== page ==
We got into a conversation, though, about how her kids are doing; always good to hear.  And about how she was doing.  I love how the UPS guy promotes neighborliness–I’ll have to tell him thank you some time.

I brought the box inside and told Michelle what had just happened. I held it out for her to read the return address, her eyes got big, she grinned and she grabbed it and held it away from me, going, “Mine!”

imgp76181Hey you.  Gimme that.

Then she offered to help with the packaging tape on the inner container. Okay, back up a moment here: I was at Trader Joe’s yesterday and asked the folks there, Where’s the Scharffenberger? I came to stock up on Scharffenberger and I don’t see any!

Oh, we discontinued that about three weeks ago.

But, but–then where do I get my Scharffenberger fix?! I thought, Trader Joe’s, how could you?  Don’t you know, I was standing there in this store when you got your very first shipment ever, watching your employee open that box, getting the very first bars off the top you ever sold?  That’s my chocolate!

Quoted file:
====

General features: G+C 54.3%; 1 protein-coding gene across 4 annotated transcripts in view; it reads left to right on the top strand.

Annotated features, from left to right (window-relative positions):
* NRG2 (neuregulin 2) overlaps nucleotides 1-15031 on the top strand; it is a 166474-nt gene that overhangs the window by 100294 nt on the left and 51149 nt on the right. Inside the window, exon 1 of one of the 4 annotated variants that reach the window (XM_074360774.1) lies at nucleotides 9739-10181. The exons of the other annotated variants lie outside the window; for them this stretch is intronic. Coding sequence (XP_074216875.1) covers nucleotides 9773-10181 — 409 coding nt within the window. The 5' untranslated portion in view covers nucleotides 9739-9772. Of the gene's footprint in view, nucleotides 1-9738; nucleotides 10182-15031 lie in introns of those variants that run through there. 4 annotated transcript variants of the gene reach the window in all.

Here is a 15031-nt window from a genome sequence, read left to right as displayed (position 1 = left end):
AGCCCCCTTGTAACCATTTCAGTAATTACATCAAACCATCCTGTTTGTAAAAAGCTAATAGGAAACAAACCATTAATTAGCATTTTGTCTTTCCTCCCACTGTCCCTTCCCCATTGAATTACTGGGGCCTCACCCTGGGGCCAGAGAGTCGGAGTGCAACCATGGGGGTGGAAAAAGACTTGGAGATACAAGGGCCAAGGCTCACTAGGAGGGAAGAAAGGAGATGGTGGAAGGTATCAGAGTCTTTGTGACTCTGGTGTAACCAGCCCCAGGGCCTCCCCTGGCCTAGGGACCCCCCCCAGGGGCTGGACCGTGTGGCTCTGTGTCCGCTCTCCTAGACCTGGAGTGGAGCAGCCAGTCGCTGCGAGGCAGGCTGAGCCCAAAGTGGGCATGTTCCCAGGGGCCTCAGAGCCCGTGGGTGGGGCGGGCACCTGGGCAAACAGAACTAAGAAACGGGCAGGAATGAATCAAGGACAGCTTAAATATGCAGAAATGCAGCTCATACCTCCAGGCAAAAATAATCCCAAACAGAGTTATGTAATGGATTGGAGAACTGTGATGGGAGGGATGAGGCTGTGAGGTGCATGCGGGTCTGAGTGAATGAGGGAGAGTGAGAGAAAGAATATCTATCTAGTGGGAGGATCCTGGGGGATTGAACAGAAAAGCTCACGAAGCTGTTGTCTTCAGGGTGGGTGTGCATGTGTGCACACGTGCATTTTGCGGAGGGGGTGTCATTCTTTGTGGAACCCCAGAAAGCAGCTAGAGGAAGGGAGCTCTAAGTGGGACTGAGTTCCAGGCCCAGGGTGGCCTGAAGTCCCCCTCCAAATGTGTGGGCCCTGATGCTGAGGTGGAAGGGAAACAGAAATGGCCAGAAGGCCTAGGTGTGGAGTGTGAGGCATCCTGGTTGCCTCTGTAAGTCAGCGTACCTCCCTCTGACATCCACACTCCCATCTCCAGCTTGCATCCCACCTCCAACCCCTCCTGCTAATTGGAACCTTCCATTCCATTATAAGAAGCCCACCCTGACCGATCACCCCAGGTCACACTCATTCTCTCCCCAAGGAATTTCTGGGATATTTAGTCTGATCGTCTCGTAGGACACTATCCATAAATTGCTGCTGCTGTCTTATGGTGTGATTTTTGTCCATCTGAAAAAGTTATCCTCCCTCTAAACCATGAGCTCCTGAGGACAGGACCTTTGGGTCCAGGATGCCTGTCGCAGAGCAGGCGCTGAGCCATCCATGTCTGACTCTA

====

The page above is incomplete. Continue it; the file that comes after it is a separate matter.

And guess what shows up on my doorstep. Wrapped in reusable icepacks and a styrofoam cooler, with instructions as to where to recycle the styrofoam once it gets just too old to keep using.

Scharffenberger. 48 5g squares, one non-guilty-size bite at a time.  Extra dark, bittersweet, and semisweet.  Could there BE a more perfect form of chocolate?  The note inside was signed, “Chocolate is as important as humor.  –Don”